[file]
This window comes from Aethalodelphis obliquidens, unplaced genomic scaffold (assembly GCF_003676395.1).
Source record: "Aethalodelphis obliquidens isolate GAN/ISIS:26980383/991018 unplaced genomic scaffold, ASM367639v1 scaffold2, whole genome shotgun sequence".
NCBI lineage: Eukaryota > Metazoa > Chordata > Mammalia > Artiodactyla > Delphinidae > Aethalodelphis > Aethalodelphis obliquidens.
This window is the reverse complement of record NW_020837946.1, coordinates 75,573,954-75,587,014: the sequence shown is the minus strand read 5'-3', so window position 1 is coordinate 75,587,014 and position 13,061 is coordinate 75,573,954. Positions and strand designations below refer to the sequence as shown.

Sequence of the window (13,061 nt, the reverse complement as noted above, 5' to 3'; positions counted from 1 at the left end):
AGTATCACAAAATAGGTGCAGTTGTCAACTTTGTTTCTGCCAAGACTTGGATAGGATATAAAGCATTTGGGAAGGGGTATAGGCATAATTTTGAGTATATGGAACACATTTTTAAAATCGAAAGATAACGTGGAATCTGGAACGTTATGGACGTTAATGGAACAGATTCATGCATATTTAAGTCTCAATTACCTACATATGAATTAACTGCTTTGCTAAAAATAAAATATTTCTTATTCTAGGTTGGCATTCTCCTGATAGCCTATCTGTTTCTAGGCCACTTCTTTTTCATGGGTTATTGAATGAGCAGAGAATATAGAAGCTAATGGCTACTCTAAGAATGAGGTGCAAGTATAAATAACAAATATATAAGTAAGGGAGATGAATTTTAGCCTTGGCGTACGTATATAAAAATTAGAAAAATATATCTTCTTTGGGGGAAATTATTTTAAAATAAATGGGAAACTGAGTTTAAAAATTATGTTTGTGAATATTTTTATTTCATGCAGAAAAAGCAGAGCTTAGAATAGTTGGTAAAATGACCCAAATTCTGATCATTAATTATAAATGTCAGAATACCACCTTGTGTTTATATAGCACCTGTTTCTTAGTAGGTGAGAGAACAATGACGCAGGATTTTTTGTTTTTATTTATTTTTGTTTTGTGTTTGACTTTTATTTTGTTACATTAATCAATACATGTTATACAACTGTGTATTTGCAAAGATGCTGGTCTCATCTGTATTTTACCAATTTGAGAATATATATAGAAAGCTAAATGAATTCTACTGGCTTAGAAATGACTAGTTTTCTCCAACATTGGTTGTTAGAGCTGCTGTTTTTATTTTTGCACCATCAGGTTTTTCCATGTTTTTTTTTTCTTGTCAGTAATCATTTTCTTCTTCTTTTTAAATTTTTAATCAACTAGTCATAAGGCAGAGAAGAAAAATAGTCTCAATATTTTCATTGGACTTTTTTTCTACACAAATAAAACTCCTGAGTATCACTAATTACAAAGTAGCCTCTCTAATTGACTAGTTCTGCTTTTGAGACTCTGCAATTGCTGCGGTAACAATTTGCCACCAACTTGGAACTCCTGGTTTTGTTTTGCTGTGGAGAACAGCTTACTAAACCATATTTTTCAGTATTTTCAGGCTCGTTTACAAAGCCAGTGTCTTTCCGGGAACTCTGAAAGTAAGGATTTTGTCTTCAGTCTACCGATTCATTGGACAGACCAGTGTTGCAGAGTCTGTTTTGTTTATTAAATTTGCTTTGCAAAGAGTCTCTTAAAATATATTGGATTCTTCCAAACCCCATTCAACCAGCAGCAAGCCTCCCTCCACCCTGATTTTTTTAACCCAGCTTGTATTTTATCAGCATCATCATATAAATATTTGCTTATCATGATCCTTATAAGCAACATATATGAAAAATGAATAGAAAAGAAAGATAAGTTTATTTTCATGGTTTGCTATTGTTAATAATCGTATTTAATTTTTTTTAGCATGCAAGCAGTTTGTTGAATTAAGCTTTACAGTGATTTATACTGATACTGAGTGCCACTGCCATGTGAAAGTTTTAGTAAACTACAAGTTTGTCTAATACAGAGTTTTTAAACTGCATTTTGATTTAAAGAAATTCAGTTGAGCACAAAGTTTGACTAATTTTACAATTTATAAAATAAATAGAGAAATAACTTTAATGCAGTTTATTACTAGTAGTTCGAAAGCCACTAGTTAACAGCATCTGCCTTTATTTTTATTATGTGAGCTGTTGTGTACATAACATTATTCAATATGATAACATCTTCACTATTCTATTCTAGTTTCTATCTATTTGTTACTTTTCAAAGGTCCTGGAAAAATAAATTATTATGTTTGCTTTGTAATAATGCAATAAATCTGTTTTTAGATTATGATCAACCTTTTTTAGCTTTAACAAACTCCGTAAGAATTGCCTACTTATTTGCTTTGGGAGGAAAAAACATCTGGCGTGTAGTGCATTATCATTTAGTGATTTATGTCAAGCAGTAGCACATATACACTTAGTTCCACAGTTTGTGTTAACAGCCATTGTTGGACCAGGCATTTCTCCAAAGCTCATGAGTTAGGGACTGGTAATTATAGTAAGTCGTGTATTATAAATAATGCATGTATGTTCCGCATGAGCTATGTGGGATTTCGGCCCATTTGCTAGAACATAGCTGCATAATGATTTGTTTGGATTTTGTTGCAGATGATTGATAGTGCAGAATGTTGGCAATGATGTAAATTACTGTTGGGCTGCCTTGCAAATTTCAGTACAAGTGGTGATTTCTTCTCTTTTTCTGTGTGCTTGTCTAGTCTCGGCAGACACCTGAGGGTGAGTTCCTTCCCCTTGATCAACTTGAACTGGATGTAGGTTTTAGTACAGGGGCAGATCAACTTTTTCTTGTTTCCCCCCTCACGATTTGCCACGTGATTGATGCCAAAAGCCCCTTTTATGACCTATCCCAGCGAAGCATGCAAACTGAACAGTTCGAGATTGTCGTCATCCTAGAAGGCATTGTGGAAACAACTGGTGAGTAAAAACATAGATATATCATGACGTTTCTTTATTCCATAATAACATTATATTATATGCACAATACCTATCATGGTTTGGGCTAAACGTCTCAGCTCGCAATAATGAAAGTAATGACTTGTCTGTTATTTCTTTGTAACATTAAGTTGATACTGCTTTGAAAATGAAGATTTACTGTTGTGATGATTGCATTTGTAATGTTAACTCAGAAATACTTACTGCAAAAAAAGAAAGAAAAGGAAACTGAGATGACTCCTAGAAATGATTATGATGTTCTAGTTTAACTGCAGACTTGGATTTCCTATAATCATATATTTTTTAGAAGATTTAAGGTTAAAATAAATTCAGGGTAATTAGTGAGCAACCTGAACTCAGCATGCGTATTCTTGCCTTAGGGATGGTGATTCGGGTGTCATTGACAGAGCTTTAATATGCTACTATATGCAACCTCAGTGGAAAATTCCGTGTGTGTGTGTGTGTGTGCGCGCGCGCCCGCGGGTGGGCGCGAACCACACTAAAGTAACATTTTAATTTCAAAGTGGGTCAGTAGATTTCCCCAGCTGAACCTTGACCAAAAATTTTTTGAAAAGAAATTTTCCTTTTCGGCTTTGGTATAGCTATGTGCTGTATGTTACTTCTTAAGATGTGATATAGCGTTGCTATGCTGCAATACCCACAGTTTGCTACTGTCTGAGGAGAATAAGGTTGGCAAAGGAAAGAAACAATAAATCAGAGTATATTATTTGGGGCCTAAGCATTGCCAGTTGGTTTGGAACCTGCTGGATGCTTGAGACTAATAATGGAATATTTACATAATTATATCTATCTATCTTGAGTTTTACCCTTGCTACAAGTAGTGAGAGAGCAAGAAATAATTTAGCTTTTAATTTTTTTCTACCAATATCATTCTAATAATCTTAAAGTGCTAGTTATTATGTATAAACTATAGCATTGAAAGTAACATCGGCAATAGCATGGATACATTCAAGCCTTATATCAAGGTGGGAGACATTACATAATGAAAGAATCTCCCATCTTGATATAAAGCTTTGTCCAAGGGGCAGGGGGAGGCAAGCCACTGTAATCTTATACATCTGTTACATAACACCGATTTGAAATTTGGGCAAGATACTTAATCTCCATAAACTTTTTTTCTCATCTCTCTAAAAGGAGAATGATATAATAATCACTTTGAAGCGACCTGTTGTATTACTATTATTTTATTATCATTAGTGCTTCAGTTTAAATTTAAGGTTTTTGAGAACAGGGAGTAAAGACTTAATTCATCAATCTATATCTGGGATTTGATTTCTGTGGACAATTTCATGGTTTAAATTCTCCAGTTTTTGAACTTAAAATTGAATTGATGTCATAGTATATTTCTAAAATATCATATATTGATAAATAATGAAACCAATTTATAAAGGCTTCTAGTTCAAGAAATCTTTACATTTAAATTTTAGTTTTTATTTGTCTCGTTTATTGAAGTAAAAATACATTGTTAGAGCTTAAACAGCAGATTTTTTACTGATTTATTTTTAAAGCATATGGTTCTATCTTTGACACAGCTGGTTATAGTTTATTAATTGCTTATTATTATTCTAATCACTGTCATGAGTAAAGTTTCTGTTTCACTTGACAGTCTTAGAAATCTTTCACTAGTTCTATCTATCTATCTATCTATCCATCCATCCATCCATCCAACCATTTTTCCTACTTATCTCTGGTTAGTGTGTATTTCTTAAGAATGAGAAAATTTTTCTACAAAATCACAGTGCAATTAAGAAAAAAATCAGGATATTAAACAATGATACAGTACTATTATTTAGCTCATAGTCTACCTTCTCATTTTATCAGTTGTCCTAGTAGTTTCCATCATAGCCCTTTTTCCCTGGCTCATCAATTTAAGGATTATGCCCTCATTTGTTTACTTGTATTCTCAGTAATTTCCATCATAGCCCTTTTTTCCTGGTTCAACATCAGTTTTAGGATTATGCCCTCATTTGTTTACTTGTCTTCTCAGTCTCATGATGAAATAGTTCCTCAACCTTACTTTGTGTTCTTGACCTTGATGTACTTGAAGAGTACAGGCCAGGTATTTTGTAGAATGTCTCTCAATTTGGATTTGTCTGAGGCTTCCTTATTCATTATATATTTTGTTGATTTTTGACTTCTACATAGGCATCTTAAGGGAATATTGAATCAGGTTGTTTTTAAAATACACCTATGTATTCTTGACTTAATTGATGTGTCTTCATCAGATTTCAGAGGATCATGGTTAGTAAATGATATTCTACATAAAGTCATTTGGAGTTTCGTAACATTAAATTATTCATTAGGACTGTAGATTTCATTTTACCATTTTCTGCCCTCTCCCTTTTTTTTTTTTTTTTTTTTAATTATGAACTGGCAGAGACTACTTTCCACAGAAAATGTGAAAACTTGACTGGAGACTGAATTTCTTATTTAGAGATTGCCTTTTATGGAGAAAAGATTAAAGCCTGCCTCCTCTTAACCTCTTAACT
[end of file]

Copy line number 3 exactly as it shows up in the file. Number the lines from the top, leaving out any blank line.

NCBI lineage: Eukaryota > Metazoa > Chordata > Mammalia > Artiodactyla > Delphinidae > Aethalodelphis > Aethalodelphis obliquidens.